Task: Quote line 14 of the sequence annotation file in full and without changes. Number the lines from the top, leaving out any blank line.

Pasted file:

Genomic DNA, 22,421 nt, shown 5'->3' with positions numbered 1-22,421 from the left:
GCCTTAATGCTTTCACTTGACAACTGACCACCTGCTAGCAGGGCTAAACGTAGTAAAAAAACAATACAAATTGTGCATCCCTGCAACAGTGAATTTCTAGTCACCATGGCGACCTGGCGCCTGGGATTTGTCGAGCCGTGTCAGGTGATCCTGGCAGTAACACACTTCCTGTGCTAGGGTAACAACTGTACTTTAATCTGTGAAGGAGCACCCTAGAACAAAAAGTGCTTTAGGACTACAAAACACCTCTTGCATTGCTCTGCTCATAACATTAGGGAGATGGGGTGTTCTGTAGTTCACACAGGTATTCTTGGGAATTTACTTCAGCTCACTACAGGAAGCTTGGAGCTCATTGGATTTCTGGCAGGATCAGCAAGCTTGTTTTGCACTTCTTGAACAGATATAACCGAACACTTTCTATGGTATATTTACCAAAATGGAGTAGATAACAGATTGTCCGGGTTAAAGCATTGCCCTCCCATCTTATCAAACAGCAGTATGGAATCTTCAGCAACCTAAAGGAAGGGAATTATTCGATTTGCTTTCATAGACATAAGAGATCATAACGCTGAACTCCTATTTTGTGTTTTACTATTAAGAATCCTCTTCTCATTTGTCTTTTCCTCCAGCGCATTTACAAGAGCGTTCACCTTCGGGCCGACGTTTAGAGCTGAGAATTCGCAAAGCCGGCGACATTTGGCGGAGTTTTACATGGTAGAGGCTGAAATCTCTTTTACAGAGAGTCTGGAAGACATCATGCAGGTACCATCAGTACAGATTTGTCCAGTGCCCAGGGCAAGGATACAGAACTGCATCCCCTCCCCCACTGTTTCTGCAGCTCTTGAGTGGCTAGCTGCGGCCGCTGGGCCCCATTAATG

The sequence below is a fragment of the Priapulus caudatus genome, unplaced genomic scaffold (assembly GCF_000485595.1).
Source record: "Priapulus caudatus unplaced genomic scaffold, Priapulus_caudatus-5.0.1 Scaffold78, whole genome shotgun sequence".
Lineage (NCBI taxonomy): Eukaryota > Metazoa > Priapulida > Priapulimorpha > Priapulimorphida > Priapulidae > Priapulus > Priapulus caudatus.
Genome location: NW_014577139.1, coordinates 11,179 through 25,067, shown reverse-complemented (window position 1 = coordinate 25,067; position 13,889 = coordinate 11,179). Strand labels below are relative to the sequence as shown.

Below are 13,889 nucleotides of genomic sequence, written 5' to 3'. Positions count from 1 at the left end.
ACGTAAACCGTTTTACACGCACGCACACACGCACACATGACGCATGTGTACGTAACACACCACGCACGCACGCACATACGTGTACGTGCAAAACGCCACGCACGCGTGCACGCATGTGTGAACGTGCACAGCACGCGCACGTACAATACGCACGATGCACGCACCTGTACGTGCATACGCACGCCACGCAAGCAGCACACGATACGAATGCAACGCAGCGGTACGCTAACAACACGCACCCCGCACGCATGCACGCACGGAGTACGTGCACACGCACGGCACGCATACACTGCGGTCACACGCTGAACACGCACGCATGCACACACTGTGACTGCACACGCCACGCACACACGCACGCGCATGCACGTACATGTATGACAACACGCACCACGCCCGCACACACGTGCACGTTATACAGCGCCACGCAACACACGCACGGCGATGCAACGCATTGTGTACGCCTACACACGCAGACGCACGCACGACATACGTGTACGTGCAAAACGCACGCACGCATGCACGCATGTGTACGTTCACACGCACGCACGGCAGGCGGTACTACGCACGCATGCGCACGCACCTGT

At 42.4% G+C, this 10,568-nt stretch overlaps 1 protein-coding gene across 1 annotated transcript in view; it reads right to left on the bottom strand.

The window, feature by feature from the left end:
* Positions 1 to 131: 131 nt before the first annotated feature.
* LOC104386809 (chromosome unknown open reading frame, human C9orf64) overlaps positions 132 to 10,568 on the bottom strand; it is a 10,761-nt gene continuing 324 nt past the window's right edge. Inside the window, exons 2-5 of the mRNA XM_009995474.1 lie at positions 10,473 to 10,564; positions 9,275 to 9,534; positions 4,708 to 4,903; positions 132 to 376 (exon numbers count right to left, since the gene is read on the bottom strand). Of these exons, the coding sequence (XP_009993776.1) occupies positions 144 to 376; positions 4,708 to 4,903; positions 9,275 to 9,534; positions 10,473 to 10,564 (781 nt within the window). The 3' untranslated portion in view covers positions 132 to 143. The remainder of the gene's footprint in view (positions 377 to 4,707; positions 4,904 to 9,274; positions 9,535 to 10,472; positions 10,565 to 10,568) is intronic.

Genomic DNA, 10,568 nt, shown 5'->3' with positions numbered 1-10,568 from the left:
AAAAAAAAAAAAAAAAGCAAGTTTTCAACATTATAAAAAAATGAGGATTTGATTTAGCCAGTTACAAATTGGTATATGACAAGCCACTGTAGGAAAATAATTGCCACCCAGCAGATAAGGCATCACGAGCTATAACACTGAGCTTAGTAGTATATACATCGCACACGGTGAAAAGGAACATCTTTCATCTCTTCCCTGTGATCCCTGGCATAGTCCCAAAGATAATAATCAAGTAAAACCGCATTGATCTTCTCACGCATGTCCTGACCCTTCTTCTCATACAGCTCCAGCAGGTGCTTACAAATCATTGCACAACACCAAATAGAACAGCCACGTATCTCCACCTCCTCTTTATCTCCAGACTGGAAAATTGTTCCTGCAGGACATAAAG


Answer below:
AAAAAAAAAAAAAAAAGCAAGTTTTCAACATTATAAAAAAATGAGGATTTGATTTAGCCAGTTACAAATTGGTATATGACAAGCCACTGTAGGAAAATAATTGCCACCCAGCAGATAAGGCATCACGAGCTATAACACTGAGCTTAGTAGTATATACATCGCACACGGTGAAAAGGAACATCTTTCATCTCTTCCCTGTGATCCCTGGCATAGTCCCAAAGATAATAATCAAGTAAAACCGCATTGATCTTCTCACGCATGTCCTGACCCTTCTTCTCATACAGCTCCAGCAGGTGCTTACAAATCATTGCACAACACCAAATAGAACAGCCACGTATCTCCACCTCCTCTTTATCTCCAGACTGGAAAATTGTTCCTGCAGGACATAAAG